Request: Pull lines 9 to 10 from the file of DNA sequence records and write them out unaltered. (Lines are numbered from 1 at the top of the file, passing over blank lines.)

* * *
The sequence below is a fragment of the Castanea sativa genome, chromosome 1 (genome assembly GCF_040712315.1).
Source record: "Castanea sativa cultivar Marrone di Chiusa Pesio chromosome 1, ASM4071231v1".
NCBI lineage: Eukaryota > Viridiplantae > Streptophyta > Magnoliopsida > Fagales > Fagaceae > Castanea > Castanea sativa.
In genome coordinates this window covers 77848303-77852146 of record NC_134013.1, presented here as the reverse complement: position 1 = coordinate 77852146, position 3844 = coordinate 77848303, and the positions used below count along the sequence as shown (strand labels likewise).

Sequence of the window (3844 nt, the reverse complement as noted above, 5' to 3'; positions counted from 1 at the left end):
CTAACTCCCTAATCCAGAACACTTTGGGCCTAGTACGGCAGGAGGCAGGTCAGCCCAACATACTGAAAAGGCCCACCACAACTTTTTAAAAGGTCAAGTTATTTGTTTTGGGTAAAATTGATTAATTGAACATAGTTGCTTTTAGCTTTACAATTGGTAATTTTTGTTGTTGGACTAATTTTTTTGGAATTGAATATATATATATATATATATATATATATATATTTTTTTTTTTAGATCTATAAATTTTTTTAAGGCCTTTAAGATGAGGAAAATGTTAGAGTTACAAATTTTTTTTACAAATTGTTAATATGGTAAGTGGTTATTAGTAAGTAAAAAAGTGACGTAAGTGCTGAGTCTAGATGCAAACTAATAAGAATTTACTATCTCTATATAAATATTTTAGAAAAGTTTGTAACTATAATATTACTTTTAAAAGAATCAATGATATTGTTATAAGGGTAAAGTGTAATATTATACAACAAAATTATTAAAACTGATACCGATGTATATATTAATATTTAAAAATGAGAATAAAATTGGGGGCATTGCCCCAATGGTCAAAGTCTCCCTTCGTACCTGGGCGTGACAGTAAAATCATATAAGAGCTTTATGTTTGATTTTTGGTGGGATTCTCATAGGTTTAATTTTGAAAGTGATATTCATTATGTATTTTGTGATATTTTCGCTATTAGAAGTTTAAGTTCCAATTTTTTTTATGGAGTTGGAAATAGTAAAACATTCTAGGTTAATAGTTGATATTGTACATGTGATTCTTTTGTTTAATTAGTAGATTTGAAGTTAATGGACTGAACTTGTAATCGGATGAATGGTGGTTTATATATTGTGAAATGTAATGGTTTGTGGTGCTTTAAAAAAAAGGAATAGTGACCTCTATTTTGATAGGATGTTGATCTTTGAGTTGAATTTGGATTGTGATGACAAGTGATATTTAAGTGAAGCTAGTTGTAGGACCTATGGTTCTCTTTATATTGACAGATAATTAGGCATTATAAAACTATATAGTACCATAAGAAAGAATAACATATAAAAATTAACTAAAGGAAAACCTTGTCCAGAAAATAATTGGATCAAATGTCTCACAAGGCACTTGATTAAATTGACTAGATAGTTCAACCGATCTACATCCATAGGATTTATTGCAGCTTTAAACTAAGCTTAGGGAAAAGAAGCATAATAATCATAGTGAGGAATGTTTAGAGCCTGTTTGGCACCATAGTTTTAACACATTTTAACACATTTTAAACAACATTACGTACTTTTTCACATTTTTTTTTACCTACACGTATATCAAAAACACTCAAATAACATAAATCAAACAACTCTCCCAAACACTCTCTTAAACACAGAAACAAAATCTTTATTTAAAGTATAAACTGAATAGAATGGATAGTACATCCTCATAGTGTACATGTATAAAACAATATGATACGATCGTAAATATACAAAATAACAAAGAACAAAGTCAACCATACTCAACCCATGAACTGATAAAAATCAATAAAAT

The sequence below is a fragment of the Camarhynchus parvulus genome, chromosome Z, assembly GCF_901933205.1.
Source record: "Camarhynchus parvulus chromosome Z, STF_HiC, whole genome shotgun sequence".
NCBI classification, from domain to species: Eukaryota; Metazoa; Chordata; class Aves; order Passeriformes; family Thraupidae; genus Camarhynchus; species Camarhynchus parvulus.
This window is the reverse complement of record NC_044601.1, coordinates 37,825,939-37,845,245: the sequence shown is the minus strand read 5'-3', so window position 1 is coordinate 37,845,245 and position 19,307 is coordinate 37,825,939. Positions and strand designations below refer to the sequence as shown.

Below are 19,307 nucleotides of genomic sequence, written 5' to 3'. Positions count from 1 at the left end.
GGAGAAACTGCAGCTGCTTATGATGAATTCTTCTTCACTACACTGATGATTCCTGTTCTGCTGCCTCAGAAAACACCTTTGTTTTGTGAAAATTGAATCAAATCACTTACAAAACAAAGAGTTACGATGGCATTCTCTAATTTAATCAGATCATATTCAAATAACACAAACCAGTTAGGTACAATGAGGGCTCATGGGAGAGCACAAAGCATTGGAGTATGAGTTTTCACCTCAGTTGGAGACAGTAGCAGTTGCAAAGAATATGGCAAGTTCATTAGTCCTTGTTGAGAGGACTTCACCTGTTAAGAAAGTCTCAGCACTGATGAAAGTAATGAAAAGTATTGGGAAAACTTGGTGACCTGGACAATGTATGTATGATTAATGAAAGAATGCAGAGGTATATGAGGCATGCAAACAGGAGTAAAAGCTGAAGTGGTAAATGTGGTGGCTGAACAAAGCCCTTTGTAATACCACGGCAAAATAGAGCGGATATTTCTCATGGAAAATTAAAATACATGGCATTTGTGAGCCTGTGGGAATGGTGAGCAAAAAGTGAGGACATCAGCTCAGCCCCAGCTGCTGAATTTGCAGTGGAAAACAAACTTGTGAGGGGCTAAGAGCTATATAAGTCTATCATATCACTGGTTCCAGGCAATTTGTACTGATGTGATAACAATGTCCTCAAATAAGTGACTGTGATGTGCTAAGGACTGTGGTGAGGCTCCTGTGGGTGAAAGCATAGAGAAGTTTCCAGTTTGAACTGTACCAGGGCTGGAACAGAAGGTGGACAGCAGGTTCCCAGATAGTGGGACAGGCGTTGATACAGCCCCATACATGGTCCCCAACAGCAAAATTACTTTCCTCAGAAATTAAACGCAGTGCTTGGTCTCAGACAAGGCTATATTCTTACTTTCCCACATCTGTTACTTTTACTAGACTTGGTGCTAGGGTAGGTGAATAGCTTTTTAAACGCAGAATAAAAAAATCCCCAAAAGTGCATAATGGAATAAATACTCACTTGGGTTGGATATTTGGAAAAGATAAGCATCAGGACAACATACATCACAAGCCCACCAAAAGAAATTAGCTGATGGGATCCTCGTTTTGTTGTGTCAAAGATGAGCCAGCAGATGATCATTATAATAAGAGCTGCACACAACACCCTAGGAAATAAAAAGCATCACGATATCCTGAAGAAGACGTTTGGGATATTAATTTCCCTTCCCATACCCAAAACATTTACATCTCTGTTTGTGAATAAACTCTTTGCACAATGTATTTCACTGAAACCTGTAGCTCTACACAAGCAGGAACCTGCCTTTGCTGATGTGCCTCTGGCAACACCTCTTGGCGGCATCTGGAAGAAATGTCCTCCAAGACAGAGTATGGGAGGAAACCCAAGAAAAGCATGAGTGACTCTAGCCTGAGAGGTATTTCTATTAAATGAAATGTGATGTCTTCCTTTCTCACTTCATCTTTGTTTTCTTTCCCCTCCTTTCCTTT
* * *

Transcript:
NCBI classification, from domain to species: Eukaryota; Metazoa; Chordata; class Aves; order Passeriformes; family Thraupidae; genus Camarhynchus; species Camarhynchus parvulus.
This window is the reverse complement of record NC_044601.1, coordinates 37,825,939-37,845,245: the sequence shown is the minus strand read 5'-3', so window position 1 is coordinate 37,845,245 and position 19,307 is coordinate 37,825,939. Positions and strand designations below refer to the sequence as shown.